Where Go the Scrapboats?

Early on in Theophilus North, the last novel by Thornton Wilder (1897-1975), the narrator sells his old car to a mechanic for $20. (The novel, published in 1973, is set in 1926, when $20 was roughly the average weekly wage of an unskilled worker.) The car has quite a history and a name, Hannah, taken from the 1924 song Hard Hearted Hannah, the Vamp of Savannah. Expecting the mechanic to dismantle the jalopy for spare parts, the narrator strokes Hannah’s hood and says goodbye to the car.

Then I whispered into her nearest headlight: “Old age and death come to all. Even the weariest river winds its way to sea. As Goethe said, ‘Balde ruhest du auch.’ “

The aging mechanic is perplexed at the young man’s feelings for the old car, so the protagonist explains himself and translates Goethe’s line, from Wanderers Nachtlied II (“Warte nur, balde // Ruhest du auch.” It’s also well known in Russia thanks to Lermontov’s inspired translation.) He adds apocryphal details… At the end of the novel, it turns out that Hannah was not taken apart but brought back to life:

In addition I had bought from him a jalopy at a price somewhat higher than I had paid for “Hard­-hearted Hannah” – who in the meantime had been restored to further usefulness and was watching this transaction.

The novel is something of an idyllic memoir. The sale happens in Newport, Rhode Island: Theophilus North reached it from Providence, having arrived there on a train from New York City. That is the place where he would rather stay but cannot yet at the moment:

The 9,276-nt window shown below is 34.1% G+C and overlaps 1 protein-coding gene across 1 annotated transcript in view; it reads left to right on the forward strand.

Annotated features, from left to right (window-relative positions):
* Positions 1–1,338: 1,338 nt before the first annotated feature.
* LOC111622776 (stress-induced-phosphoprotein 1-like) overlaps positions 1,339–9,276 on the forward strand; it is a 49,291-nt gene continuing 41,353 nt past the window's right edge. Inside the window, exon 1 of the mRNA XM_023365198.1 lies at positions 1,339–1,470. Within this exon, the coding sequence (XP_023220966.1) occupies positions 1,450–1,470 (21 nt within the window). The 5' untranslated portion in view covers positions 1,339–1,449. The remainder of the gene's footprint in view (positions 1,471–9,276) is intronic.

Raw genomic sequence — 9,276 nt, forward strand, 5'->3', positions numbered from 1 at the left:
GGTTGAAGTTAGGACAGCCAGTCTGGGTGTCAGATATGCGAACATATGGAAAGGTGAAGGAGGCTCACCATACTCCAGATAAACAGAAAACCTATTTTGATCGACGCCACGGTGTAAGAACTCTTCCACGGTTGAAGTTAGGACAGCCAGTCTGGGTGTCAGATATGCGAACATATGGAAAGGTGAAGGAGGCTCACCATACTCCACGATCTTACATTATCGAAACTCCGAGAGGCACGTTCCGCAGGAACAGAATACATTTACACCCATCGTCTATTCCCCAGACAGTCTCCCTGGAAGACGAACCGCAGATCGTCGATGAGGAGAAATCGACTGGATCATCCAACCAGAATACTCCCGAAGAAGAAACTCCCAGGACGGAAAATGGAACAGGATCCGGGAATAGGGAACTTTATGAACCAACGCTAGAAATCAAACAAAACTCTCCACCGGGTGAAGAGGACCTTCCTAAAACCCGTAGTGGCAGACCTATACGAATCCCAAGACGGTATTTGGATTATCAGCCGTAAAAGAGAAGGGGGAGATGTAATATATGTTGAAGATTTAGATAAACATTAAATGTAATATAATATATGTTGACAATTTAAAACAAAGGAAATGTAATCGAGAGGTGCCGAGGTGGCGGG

I felt then that New York was the most wonderful city in the world and now, about fifty years later, I am of the same opinion.

Having seen and come to know – I should add, slightly paraphrasing North – Rome, Paris, Hong Kong, Shanghai, London, Berlin, and Vienna.

Ninety years later, the old cars on this barge on East River were less fortunate than Hannah. The pictures were taken from the East River Promenade. The brick building on the right is the Con Edison power station near the Brooklyn Navy Yard and Vinegar Hill. New York City is still the most wonderful city in the world, all things considered – except for…

Discover more from Winterings in Trans-Scythia

Subscribe now to keep reading and get access to the full archive.

Continue reading